Wealthtech Insider: How Inflation May Change the World—and What Investors Can Do About It

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Inflation is in it for the long haul. After nearly a year of insisting price increases were “transient,” federal policymakers have resigned themselves to accepting that inflation is going to be with savers and investors for a long time to come.

To Michael Ashton, managing principal at Enduring Investments, inflation has always been a problem, even during the long period of benign inflation that preceded the Covid-19 epidemic.

Rusty Vanneman, Orion Portfolio Solutions

“Inflation is not a problem for our time, it is a problem for all time,” said Ashton on a recent episode of The Weighing Machine, a podcast hosted by Rusty Vanneman, chief investment strategist for Orion Portfolio Solutions. “Money has gone in one direction: to buy less and less over time, and you’re born with it. The risk is not something you take on like equity risk or credit risk, it’s something you are born with from the first-time grandma gives you a regular savings bond. The value of that savings bond keeps going down and down, and the money in your piggy bank, its value goes down and down all the time.”

So what is an investor to do?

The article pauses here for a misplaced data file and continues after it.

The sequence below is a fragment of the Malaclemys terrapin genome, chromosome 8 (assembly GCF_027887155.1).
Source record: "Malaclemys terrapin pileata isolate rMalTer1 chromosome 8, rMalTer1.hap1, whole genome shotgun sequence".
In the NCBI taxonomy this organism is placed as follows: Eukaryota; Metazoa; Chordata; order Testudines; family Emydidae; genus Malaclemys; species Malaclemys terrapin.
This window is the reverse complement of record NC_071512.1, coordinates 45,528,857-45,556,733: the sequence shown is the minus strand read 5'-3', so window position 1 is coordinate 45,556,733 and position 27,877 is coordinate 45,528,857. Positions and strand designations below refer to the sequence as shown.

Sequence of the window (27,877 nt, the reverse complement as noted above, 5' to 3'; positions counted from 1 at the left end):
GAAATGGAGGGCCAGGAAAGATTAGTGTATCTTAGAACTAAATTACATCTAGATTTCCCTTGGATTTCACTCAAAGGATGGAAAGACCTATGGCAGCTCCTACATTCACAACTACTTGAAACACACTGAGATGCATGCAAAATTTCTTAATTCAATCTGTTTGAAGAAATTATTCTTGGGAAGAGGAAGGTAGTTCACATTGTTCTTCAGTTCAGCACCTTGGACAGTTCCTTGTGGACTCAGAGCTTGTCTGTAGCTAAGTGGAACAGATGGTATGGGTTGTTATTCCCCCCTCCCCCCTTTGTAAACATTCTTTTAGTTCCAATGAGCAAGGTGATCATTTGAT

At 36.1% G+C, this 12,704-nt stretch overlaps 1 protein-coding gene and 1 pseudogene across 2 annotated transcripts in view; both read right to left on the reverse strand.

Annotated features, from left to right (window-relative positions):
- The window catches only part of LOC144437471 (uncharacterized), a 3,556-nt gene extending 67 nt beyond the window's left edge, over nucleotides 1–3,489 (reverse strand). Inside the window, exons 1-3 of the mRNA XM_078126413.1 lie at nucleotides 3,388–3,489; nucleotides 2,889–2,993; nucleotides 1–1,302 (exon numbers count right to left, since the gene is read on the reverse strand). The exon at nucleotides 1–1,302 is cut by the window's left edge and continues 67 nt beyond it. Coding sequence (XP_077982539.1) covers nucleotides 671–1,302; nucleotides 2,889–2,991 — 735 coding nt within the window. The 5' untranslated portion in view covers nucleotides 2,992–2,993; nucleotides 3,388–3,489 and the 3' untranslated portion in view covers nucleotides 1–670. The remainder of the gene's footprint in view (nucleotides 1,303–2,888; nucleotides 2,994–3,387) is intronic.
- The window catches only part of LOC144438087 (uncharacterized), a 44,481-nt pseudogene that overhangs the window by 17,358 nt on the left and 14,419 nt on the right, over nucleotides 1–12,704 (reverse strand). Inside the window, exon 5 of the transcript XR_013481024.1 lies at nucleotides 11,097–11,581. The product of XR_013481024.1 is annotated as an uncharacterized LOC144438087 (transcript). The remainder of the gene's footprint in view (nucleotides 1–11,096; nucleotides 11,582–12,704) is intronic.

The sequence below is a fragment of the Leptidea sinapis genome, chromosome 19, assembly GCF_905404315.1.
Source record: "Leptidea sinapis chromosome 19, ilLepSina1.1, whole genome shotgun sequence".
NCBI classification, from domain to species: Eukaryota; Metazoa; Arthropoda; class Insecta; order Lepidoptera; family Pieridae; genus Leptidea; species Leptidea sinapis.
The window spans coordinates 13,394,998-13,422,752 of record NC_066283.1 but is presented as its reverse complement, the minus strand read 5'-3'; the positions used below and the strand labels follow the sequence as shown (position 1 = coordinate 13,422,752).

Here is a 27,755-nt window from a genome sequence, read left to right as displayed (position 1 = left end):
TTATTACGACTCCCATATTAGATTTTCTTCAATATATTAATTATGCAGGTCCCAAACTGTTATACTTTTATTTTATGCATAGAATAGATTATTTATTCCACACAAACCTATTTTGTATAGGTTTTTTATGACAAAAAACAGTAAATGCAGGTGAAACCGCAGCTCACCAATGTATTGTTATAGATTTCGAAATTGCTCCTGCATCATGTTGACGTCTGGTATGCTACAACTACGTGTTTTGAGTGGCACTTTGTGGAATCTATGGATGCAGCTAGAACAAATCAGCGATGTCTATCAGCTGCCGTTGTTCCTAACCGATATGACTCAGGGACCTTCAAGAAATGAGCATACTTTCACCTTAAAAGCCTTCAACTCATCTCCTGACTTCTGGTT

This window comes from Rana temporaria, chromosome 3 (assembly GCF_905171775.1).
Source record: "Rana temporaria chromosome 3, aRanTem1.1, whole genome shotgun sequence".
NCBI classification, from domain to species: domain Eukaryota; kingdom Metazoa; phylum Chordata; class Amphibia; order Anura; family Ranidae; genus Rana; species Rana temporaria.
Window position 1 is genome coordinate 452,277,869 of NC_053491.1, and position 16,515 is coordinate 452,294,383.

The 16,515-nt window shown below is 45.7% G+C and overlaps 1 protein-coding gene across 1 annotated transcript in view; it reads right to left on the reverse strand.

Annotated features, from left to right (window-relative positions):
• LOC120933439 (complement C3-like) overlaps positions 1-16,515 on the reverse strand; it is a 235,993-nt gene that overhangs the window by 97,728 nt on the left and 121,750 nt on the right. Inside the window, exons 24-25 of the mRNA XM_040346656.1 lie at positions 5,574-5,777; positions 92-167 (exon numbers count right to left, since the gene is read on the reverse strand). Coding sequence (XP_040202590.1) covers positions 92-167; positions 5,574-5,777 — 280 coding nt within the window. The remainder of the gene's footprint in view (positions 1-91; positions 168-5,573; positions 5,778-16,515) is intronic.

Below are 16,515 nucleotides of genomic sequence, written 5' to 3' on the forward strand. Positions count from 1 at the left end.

Ashton, who is sometimes dubbed “The Inflation Guy” due to his focus on the topic across a 32-year finance and investment career, had a few suggestions.

One was to reduce exposure to normal equities and bonds in a portfolio, or do away with the traditional balanced portfolio (or 60/40 portfolio) entirely, focusing more on inflation-linked investments like commodities, real property and inflation-linked bonds.

Ashton was also an advocate of I-Bonds, which offer inflation-beating interest rates, but cannot be bought in very high dollar amounts. I-Bonds carry a $10,000 limit for ordinary investment, with additional amounts available for people to purchase using their federal income tax refunds.

“I-series savings bonds are the best deal that the government makes available to us in pretty much everything, especially when real interest rates are negative,” he said. “For small investors, the first investment you should be making is to take everything you can and put it into I-series savings bonds. There is no inflation risk, they pay you inflation plus a spread.”